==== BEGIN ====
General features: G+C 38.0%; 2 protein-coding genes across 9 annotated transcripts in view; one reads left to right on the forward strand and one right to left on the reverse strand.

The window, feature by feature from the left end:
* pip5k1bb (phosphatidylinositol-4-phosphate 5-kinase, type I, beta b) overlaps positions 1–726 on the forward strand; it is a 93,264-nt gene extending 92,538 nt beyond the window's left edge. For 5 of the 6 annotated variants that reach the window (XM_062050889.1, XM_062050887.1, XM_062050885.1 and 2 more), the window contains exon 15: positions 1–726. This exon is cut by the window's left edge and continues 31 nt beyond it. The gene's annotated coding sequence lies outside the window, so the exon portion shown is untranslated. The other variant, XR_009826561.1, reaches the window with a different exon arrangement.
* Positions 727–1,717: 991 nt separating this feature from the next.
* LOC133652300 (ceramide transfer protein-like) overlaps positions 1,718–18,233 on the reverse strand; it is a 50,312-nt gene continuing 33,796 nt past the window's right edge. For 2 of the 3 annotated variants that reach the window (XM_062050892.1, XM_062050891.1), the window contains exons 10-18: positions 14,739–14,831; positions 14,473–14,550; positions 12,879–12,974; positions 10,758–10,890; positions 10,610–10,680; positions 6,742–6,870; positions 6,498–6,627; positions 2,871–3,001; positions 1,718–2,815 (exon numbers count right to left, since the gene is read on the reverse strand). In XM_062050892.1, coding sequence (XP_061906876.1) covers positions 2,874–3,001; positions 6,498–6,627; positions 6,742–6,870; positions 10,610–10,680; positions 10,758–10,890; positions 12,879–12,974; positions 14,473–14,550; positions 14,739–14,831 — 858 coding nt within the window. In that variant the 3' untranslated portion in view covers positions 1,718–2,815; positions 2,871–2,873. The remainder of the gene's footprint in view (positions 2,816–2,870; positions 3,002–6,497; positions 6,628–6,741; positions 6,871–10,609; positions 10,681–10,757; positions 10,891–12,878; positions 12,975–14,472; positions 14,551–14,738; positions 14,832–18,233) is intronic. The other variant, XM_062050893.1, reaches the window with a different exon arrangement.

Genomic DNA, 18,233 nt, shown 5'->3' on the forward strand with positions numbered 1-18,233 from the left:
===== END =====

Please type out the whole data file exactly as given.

General features: G+C 38.0%; 2 protein-coding genes across 9 annotated transcripts in view; one reads left to right on the forward strand and one right to left on the reverse strand.

The window, feature by feature from the left end:
* pip5k1bb (phosphatidylinositol-4-phosphate 5-kinase, type I, beta b) overlaps positions 1–726 on the forward strand; it is a 93,264-nt gene extending 92,538 nt beyond the window's left edge. For 5 of the 6 annotated variants that reach the window (XM_062050889.1, XM_062050887.1, XM_062050885.1 and 2 more), the window contains exon 15: positions 1–726. This exon is cut by the window's left edge and continues 31 nt beyond it. The gene's annotated coding sequence lies outside the window, so the exon portion shown is untranslated. The other variant, XR_009826561.1, reaches the window with a different exon arrangement.
* Positions 727–1,717: 991 nt separating this feature from the next.
* LOC133652300 (ceramide transfer protein-like) overlaps positions 1,718–18,233 on the reverse strand; it is a 50,312-nt gene continuing 33,796 nt past the window's right edge. For 2 of the 3 annotated variants that reach the window (XM_062050892.1, XM_062050891.1), the window contains exons 10-18: positions 14,739–14,831; positions 14,473–14,550; positions 12,879–12,974; positions 10,758–10,890; positions 10,610–10,680; positions 6,742–6,870; positions 6,498–6,627; positions 2,871–3,001; positions 1,718–2,815 (exon numbers count right to left, since the gene is read on the reverse strand). In XM_062050892.1, coding sequence (XP_061906876.1) covers positions 2,874–3,001; positions 6,498–6,627; positions 6,742–6,870; positions 10,610–10,680; positions 10,758–10,890; positions 12,879–12,974; positions 14,473–14,550; positions 14,739–14,831 — 858 coding nt within the window. In that variant the 3' untranslated portion in view covers positions 1,718–2,815; positions 2,871–2,873. The remainder of the gene's footprint in view (positions 2,816–2,870; positions 3,002–6,497; positions 6,628–6,741; positions 6,871–10,609; positions 10,681–10,757; positions 10,891–12,878; positions 12,975–14,472; positions 14,551–14,738; positions 14,832–18,233) is intronic. The other variant, XM_062050893.1, reaches the window with a different exon arrangement.

Genomic DNA, 18,233 nt, shown 5'->3' on the forward strand with positions numbered 1-18,233 from the left: